Earlier this month, I was invited by the Executive School of Management, Technology and Law at the University of St Gallen in Switzerland to deliver a keynote presentation on the topic of whether ‘client’ or ‘customer’ is a distinction with or without meaning. Although I had mulled this over many times before, this was the first time that I had really given it any sustained thought. I was slightly surprised by my conclusion! I had previously been of the view that it was largely a matter of personal preference (or prejudice), but in the end lawyers sold and – whatever they were called – others bought, and the label didn’t really matter. I’ve now come to the view that it really does matter. Continue reading
This issue – or confusion of issues – has been troubling me for some time. Let me start with three declarations. First, I used to be a tax lawyer. Second, for me, the obligation to pay tax can ultimately only be a legal one, and not a matter of morals. Third, I’m not in favour of complex, elaborate, or artificial, tax avoidance schemes.
“If we truly believe in the rule of law, there can be no residual notion of a moral obligation to pay tax.”
First, some basics. The purpose of taxation is to finance the State. Indeed, the origins of tax lie in raising money to finance wars. (As an aside, because of the unwillingness of earlier generations to contemplate a permanent state of war, even today income tax is only an annual measure which has to be confirmed and reimposed by Parliament every year, hence the need for an annual Finance Act. So what irony, then, that although we raise more than enough money each year through taxation to finance our defence, governments of all persuasions in recent years have so cut back on defence funding in their allocation of tax revenues raised that our ability to defend ourselves effectively must now be questionable.)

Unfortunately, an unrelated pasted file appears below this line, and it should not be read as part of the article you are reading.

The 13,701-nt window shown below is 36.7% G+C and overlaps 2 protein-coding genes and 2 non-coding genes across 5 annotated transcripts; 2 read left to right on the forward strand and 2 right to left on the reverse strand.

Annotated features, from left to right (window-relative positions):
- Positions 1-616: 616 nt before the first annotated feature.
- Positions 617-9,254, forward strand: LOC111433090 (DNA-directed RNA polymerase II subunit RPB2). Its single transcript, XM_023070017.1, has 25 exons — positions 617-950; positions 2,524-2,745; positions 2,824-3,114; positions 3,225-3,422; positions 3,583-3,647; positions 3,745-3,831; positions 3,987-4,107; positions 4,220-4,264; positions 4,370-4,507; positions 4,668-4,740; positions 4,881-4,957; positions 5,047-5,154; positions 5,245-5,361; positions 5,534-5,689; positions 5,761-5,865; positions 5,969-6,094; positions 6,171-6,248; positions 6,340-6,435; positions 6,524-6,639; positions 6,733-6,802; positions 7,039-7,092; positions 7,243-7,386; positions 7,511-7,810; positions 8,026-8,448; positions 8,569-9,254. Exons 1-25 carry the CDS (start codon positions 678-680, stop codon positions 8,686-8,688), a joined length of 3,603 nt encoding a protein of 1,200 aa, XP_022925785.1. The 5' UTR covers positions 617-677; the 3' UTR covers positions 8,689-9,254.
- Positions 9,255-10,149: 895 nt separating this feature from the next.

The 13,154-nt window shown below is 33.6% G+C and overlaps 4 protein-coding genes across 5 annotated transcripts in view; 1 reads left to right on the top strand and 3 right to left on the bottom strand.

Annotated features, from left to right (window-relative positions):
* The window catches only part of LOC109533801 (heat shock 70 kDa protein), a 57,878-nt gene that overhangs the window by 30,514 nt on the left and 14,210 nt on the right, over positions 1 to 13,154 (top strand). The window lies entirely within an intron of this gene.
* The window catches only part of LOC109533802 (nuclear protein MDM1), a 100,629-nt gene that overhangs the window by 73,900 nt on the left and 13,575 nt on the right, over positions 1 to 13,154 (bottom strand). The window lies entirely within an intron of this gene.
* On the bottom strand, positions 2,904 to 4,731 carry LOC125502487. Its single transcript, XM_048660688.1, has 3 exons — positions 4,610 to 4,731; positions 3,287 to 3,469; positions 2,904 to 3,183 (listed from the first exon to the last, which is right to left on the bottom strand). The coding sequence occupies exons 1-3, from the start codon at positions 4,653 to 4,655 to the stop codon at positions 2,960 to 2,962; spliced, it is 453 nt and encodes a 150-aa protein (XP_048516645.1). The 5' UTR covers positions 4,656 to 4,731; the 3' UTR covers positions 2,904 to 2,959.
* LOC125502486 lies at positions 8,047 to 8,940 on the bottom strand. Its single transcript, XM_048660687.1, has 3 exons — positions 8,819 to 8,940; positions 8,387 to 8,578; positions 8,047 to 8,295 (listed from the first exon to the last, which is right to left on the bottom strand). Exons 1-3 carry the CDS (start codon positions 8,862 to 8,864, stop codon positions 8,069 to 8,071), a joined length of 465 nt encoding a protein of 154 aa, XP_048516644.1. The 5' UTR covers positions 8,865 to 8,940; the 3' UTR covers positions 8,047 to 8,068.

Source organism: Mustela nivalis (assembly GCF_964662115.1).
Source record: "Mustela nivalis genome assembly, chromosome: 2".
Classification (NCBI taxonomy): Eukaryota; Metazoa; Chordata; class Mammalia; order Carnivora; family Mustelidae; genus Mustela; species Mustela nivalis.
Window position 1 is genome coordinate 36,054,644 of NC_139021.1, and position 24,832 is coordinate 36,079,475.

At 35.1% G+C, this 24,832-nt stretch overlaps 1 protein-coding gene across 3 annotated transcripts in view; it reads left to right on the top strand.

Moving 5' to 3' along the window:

If we are to make the most of the opportunity presented by the Legal Education and Training Review, we need to be clear about the background against which it is conducting its work. We also need to acknowledge the nature of some of the fundamental issues which must be addressed if the review is to be effective and command respect for its conclusions and recommendations.